Despite some more positive economic indicators, credit conditions still show "no signs of easing" and companies are frightened of their lenders, according to the Bank of England (BoE) agents charged with assessing the business environment.
Their monthly summary of fact-finding missions from across the UK, published yesterday, paints a dismal picture, with falling export volumes absorbing any gains from sterling's depreciation, destocking continuing apace, and output still contracting.
But the freeze in the banking system remains a problem. "Credit conditions had continued to be a major concern for many firms, with no signs of easing in recent months," the agents' report says. "Some firms remained wary of approaching banks for finance for fear of triggering changes in the terms attached to their existing borrowing."
The gloom is echoed by last month's meeting of the BoE Monetary Policy Committee (MPC), the minutes of which were also published yesterday. Although the MPC noted positive developments in equity prices, interbank lending, purchasing activities and housing market activities, there is little conviction that green shoots will reach maturity. "Overall, the risks to the domestic economy remained weighted to the downside," the minutes said.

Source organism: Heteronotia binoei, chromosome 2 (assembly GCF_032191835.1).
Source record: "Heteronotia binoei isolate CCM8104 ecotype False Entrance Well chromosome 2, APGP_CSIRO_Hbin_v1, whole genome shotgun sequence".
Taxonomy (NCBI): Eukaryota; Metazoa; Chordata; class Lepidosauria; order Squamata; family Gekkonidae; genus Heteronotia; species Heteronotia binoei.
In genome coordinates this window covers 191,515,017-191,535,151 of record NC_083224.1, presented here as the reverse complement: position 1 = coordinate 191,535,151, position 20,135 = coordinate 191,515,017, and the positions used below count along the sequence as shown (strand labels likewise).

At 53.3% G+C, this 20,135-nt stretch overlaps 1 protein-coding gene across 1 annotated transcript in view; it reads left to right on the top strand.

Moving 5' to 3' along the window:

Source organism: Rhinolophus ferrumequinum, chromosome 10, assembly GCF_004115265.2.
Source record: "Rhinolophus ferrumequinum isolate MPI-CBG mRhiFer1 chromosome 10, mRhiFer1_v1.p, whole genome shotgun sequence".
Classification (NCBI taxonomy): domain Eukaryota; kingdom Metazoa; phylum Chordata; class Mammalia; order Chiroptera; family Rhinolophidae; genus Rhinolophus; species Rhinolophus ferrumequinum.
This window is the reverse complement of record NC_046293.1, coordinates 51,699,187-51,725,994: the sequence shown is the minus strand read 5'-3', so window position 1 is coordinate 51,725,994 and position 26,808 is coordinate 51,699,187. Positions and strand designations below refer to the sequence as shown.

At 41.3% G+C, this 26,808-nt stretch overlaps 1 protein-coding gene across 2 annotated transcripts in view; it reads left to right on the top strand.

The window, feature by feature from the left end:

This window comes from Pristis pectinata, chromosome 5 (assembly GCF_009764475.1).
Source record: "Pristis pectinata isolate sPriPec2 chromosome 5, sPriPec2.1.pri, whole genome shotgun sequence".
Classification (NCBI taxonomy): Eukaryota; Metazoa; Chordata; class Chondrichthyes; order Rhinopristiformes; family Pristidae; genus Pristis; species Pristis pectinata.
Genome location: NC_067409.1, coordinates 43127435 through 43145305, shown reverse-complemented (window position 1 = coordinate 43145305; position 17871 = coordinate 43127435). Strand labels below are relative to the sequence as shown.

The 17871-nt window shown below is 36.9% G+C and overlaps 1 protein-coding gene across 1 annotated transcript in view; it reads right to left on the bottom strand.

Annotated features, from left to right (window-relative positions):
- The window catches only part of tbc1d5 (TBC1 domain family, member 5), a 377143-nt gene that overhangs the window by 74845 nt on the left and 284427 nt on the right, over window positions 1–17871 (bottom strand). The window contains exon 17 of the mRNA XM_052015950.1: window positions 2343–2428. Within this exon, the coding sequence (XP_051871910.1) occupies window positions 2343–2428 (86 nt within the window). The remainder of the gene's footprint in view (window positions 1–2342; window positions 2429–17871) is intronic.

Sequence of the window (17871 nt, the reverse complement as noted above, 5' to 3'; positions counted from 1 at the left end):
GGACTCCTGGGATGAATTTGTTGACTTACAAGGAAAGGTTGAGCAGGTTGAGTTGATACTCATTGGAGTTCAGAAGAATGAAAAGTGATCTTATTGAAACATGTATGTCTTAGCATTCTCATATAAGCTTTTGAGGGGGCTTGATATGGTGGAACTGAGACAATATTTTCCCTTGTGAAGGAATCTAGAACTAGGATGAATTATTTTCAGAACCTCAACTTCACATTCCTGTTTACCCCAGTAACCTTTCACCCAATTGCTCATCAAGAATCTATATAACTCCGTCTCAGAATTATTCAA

The MPC voted unanimously in favour of holding the 0.5 per cent interest rate and of pursuing existing plans for quantitative easing (QE) to boost liquidity, of which £26.5bn-worth of the £75bn total have been made. But despite signs that credit availability may be starting to improve, it is too soon to be sure that the improvements will continue. The MPC also noted the potential for "significant further retrenchment" in consumer spending and, with regards to much-needed additional lending, there remains "a risk that this extra supply of credit would not materialise".
While QE does seem to have helped to improve the functioning of corporate markets – with gilt yields falling on the announcement of the programme – there is still no certainty that the plan will work, the minutes said.
Join our new commenting forum
Join thought-provoking conversations, follow other Independent readers and see their replies